My focus shifts from new realizations back to my sailboat, but the waves are turning into ripples as the sun sets. There will not be any more sailing today, but I can now continue practicing with my bass.
This writer maintains focus by making the similarities between his two activities the topic of the essay. The detail with which he describes both activities and the depth with which he analyzes their similarities clearly demonstrate the passion that he brings to both.
Of all the characters that I’ve “met” through books and movies, two stand out as people that I most want to emulate. They are Attacus Finch from To Kill A Mockingbird and Dr. Archibald “Moonlight” Graham from Field of Dreams. They appeal to me because they embody what I strive to be. They are influential people in small towns who have a direct positive effect on those around them. I, too, plan to live in a small town after graduating from college, and that positive effect is something I must give in order to be satisfied with my life.
Both Mr. Finch and Dr. Graham are strong supporting characters in wonderful stories. They symbolize good, honesty, and wisdom. When the story of my town is written I want to symbolize those things. The base has been formed for me to live a productive, helpful life. As an Eagle Scout I represent those things that Mr. Finch and Dr. Graham represent. In the child/adolescent world I am Mr. Finch and Dr. Graham, but soon I’ll be entering the adult world, a world in which I’m not yet prepared to lead.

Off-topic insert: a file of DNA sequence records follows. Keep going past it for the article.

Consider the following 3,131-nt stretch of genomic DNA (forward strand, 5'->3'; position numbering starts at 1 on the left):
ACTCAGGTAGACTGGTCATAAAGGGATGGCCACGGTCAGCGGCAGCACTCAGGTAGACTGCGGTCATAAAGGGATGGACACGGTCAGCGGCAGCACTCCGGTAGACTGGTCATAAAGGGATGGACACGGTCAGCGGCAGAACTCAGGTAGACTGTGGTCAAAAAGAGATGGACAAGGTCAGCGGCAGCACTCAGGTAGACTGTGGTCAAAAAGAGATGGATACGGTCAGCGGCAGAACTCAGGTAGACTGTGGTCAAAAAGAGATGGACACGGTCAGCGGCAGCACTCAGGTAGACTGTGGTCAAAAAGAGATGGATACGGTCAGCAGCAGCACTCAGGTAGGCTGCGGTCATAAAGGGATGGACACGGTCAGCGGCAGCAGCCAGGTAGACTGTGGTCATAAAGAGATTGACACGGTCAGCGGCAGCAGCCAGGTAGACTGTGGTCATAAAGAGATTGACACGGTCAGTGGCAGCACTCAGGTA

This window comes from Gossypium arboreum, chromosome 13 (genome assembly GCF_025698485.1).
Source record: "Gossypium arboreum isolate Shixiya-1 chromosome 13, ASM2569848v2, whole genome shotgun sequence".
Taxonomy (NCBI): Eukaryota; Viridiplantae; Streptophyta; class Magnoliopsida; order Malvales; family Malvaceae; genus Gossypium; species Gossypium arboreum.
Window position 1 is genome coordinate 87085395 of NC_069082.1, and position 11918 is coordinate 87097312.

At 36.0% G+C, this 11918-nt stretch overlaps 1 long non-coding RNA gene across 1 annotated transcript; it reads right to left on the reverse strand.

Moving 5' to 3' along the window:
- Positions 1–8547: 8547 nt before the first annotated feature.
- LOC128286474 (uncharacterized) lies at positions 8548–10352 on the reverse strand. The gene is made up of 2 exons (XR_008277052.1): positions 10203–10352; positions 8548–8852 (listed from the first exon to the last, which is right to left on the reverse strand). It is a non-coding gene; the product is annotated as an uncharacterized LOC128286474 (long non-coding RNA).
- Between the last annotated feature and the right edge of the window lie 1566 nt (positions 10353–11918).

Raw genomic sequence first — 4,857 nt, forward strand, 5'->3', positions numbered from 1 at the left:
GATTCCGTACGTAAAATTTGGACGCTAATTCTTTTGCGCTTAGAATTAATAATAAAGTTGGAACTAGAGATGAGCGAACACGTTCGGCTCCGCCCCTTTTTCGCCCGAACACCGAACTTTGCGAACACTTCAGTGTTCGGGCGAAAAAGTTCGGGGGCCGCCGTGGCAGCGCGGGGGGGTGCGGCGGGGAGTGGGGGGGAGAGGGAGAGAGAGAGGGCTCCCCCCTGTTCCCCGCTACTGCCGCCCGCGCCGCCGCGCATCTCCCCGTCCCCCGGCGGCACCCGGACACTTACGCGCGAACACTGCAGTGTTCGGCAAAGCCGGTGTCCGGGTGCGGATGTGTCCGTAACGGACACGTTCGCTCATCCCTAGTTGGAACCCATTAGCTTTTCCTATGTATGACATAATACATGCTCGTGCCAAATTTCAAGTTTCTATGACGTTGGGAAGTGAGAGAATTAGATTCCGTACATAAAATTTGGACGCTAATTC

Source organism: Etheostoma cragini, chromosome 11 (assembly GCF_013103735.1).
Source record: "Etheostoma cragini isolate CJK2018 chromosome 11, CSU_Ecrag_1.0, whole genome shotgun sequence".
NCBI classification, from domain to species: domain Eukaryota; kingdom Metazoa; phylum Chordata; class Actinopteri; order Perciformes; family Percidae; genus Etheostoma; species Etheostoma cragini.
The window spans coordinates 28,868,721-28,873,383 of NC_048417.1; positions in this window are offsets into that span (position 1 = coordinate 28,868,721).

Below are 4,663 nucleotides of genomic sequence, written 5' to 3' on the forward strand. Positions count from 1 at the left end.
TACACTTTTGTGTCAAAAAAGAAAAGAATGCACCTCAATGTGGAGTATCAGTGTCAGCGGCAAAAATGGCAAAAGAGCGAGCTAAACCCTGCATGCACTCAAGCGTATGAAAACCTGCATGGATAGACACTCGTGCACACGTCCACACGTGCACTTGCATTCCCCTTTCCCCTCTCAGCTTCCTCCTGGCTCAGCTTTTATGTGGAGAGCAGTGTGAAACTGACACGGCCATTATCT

I’m quite sure that as teenagers Attacus Finch and Moonlight Graham often wondered what they could do to help others. They probably emulated someone who they had seen live a successful life. They saw someone like my grandfather, 40-year president of our hometown bank, enjoy a lifetime of leading, sharing, and giving. I have seen him spend his Christmas Eves taking gifts of food and joy to indigent families. Often when his bank could not justify a loan to someone in need, my grandfather made the loan from his own pocket. He is a real-life Moonlight Graham, a man who has shown me that characters like Dr. Graham and Mr. Finch do much much more than elicit tears and smiles from readers and movie watchers. Through him and others in my family I feel I have acquired the values and the burning desire to benefit others that will form the foundation for a great life. I also feel that that foundation is not enough. I do not yet have the sophistication, knowledge, and wisdom necessary to succeed as I want to in the adult world. I feel that Harvard, above all others, can guide me toward the life of greatness that will make me the Attacus Finch of my town.
This essay is a great example of how to answer this question well. This applicant chose characters who demonstrated specific traits that reflect on his own personality. We believe that he is sincere about his choices because his reasons are personal (being from a small town, and so forth). He managed to tell us a good deal about himself, his values, and his goals while maintaining a strong focus throughout.